Cape York Healthy Country: Improving the quality of water entering the GBR lagoon.

About

This investment comprises of 2 focused projects to improve the quality of water entering the Great Barrier Reef (GBR) Lagoon. Project 1 Grazing: This project delivers an integrated planning, training, extension and a recipient run grants program across Cape York GBR Catchments. Delivery in 2013-16 has a primary focus on grazing properties, identified through the Reef Rescue R&D program as being the main contributors of suspended sediment to the GBR lagoon. It delivers one-on-one location and industry specific technical support to landholders to enable them to develop prioritised risk assessments regarding land management practices. It also trials a range of management practices recommended by researchers and makes use of voluntary land management agreements to ensure long-term adoption of practice changes.Project 2: Horticulture. Cape York Sustainable Futures and Growcom will deliver their full Farm Management System (FMS). FMS includes a water Quality module and incorporates comprehensive property planning, which will be offered to Cape York farmers and delivered to 10 key growers. FMS identifies, implements and records changes to management practices that affect water quality outcomes. Growcom FMS education and training modules integrate with extension activities such as on farm risk assessments enabling growers to develop action plans, access relevant resources and benchmark progress. The FMS also enables growers to prioritise activities at a number of scales to improve practices, supports data collection for benchmarking against industry standards and reporting of practice change.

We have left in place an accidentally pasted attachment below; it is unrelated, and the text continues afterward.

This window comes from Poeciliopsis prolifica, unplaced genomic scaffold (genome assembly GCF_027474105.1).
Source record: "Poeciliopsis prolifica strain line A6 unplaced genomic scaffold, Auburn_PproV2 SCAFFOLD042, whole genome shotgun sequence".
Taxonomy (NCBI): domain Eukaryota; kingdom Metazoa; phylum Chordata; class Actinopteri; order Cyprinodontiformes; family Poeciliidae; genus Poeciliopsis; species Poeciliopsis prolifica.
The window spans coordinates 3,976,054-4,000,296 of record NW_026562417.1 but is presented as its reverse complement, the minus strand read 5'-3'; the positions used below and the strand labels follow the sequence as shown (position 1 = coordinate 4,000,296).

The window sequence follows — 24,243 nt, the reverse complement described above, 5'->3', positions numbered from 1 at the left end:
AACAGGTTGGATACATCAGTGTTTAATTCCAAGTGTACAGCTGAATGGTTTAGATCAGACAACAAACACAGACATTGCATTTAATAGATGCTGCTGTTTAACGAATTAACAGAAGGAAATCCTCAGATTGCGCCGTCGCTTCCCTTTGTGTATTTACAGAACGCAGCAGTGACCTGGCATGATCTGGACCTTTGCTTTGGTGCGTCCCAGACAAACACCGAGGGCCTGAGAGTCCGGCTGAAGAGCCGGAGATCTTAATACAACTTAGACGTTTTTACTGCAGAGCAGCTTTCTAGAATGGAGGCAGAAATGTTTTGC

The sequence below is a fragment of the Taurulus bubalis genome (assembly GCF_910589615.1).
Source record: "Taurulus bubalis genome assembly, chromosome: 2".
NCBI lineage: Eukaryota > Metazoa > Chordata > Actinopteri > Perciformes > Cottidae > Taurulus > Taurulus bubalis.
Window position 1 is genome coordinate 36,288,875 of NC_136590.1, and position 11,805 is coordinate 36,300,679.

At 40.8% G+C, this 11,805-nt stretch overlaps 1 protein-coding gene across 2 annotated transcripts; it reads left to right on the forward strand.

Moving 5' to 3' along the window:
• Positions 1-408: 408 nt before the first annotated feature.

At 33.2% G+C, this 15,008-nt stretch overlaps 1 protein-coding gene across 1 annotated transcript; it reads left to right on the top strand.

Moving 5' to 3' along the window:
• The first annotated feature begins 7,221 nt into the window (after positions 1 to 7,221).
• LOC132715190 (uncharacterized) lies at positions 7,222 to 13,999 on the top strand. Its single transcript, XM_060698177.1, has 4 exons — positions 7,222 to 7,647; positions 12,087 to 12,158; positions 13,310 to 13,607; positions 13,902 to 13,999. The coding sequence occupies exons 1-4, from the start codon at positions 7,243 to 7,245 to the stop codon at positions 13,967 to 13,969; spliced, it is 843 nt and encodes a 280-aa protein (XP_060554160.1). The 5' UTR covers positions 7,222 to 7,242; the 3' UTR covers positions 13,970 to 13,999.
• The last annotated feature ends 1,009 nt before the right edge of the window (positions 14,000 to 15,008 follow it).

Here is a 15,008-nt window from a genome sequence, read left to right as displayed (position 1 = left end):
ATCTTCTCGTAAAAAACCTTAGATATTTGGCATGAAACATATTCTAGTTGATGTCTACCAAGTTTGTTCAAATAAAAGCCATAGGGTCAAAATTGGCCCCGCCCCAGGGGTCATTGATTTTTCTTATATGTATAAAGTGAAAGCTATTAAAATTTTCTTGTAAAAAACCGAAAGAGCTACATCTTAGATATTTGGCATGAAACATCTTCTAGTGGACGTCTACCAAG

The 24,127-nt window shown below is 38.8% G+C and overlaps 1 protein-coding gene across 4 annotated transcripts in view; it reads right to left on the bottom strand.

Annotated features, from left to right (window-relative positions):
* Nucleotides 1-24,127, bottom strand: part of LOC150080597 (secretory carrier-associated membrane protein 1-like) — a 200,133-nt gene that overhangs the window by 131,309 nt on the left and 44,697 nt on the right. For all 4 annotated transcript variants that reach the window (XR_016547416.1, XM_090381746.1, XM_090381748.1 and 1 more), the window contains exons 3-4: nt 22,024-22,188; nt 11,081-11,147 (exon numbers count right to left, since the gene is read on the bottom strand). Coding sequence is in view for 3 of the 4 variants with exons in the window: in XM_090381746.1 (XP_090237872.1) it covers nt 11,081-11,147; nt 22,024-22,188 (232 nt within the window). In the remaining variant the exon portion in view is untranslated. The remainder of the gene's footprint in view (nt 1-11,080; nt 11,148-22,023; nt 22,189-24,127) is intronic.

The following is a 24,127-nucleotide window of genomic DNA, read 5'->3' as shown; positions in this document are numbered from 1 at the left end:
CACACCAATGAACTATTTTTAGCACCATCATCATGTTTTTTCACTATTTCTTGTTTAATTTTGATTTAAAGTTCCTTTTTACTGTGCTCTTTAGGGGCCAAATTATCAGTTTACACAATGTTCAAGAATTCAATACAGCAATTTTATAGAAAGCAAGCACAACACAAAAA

This project was developed for the colection of Electromagnetic mapping, elevation data on 300 hectares of land in the Cape York Region that had been designated for high intensity agriculural use.

NRM Topic:

This project contributes to improvement to water quality flowing into the Great Barrier Reef by enabling landholders on priority grazing properties in the Laura-Normanby catchments of Cape York to tackle high risk issues impacting water quality in the GBR Lagoon.

The Normanby River is the fourth largest river system flowing into the Great Barrier Reef (GBR) lagoon, and the largest on Cape York. Grazing is the most extensive land use in the catchment, with low density grazing occurring across the majority of the catchment.